Date: September 21st, 2012
By: Gina Desiderio
This blog post is the second in of a three-part series (see also: Part 1, Part 3) highlighting Healthy Teen Network’s resources on using teachable moments to reach youth, through our Opportunity Knocks resources, including a fact sheet and pre-packaged, fully designed presentation, ready for you to use. The Opportunity Knocks series is based on Healthy Teen Network’s belief that with accurate information and adequate support, young people can make healthy and responsible decisions about having sex and using contraception. Adults can be most effective by providing the information and support needed to promote responsible decision-making in youth and help ensure transition to adulthood is safe and healthy.
Confidentiality is the first step in creating a safe space, but you’ll want to try to build a safe space, to help build an ongoing relationship, in other ways, too. Create a safe space to talk about sex. Use verbal and body language that signals that you are receptive to discussion about teen sex and sexuality.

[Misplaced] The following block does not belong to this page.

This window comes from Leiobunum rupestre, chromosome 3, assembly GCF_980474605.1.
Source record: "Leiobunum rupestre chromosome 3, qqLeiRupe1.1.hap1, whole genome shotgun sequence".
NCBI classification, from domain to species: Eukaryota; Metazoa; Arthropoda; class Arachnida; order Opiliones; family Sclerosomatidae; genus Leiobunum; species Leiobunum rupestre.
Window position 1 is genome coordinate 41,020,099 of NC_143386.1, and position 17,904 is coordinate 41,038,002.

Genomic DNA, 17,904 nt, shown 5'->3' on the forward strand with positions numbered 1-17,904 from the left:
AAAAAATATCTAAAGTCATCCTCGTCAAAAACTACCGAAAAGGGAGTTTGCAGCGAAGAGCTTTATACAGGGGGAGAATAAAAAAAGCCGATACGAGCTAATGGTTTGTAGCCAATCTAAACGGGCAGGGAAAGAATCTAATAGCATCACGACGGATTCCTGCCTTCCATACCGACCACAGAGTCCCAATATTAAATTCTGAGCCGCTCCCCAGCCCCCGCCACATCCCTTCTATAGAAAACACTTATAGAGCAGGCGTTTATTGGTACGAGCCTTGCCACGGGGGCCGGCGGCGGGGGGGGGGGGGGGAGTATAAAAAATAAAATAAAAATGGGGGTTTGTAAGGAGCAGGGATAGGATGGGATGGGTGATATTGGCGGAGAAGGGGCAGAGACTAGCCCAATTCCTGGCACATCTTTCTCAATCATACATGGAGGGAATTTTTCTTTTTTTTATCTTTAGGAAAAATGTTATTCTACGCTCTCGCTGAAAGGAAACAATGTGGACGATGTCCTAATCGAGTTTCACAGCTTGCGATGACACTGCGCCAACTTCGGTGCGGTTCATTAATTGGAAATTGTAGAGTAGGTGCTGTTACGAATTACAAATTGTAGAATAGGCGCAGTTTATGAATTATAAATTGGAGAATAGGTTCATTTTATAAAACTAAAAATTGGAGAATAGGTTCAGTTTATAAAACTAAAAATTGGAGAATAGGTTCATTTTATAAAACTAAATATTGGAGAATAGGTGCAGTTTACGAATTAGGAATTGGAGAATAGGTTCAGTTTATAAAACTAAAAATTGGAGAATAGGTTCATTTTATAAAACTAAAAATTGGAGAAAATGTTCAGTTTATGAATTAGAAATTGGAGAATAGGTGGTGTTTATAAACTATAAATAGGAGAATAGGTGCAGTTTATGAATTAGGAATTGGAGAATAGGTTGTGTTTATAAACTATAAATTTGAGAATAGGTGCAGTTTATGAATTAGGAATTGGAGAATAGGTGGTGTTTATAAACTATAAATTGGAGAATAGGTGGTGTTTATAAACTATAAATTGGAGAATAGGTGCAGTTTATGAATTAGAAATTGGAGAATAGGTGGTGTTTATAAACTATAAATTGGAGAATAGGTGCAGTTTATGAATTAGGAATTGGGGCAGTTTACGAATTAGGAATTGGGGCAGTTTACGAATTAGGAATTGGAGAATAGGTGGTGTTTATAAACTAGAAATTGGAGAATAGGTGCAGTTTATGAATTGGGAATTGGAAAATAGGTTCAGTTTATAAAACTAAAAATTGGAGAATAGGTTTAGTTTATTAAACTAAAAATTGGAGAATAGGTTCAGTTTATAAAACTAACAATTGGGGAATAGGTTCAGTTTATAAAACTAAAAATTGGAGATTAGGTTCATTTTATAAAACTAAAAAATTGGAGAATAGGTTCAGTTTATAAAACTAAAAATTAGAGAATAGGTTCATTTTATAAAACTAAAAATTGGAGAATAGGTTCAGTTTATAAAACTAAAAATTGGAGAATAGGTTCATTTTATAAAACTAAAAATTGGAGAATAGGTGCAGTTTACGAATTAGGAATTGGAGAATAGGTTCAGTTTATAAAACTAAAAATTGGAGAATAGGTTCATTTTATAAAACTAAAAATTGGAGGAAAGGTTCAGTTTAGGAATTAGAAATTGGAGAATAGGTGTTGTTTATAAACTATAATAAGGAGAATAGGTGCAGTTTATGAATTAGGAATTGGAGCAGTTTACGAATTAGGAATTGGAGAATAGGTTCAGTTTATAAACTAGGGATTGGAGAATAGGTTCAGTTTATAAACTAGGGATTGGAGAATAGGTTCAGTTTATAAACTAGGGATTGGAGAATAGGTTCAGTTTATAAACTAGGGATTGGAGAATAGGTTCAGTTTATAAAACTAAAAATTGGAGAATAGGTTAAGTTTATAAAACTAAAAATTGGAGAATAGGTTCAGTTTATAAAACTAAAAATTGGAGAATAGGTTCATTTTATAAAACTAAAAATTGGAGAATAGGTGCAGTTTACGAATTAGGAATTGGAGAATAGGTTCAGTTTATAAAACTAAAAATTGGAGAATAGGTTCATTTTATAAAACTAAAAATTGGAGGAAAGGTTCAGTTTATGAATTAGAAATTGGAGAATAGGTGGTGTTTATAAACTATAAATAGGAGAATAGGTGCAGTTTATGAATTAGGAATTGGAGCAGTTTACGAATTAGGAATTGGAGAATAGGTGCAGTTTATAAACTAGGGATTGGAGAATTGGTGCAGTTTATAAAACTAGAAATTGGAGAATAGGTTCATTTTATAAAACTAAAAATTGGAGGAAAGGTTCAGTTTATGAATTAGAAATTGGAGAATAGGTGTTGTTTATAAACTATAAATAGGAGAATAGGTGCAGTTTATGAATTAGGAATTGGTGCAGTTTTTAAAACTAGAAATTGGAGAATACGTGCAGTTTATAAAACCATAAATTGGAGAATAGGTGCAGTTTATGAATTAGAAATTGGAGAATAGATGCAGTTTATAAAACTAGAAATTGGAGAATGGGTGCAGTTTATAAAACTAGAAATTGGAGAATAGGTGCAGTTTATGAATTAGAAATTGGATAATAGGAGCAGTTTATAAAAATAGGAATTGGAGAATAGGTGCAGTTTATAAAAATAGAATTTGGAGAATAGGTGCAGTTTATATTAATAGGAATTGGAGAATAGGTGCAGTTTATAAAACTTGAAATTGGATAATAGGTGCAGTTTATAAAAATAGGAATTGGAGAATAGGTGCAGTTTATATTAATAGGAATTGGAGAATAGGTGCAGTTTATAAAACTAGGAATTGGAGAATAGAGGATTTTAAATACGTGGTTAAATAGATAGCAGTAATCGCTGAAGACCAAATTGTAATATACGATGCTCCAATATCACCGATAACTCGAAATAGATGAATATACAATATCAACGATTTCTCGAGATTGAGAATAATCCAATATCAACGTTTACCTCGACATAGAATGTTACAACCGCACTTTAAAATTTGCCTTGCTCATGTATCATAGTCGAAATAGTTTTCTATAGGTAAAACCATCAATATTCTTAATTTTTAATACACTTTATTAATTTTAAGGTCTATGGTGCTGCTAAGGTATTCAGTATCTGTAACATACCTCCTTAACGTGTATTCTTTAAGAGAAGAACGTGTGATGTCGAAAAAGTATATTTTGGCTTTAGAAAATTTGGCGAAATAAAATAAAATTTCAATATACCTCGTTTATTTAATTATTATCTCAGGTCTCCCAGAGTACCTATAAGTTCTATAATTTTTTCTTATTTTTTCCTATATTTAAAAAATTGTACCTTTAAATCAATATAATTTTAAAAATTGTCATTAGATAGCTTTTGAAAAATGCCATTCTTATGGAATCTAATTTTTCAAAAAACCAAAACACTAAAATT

- Clarify what is being asked.
- Determine why they are asking the question.
- Affirm them for asking. It’s okay to talk about sex!
- Be aware of your own boundaries.
- Give direct responses.
- Use positive body language
- Be accessible for future opportunities to interact
- Bring it up! Open the door to conversation. For example: Relate to a media event or something from pop culture (e.g., tv show, movie, song, etc.)
- Keep it private: a one-on-one conversation may be best. Remember your organization’s (or credentialing agency, state law, etc.) policy regarding confidentiality.
Some tips for body language, to support a safe space:
- Stop working, typing, etc.
- Make frequent eye contact, as appropriate, but avoid staring
- Face youth squarely
- Nod, as appropriate
- Use appropriate facial expressions
- Don’t cross your arms
- Lean in, but don’t stand too close
- Don’t fidget
- Be aware of cultural differences. It’s important to note that cultural differences can make a difference in how body language is interpreted, so it’s important to be aware of the appropriate body language as relevant to the youth with whom you are speaking.
What other tips do you have about creating a safe space to talk with youth?
About the Author
Gina Desiderio, Healthy Teen Network Director of Communications, has over 10 years of capacity-building and project management experience, supporting professionals to provide programs and services to empower youth to thrive.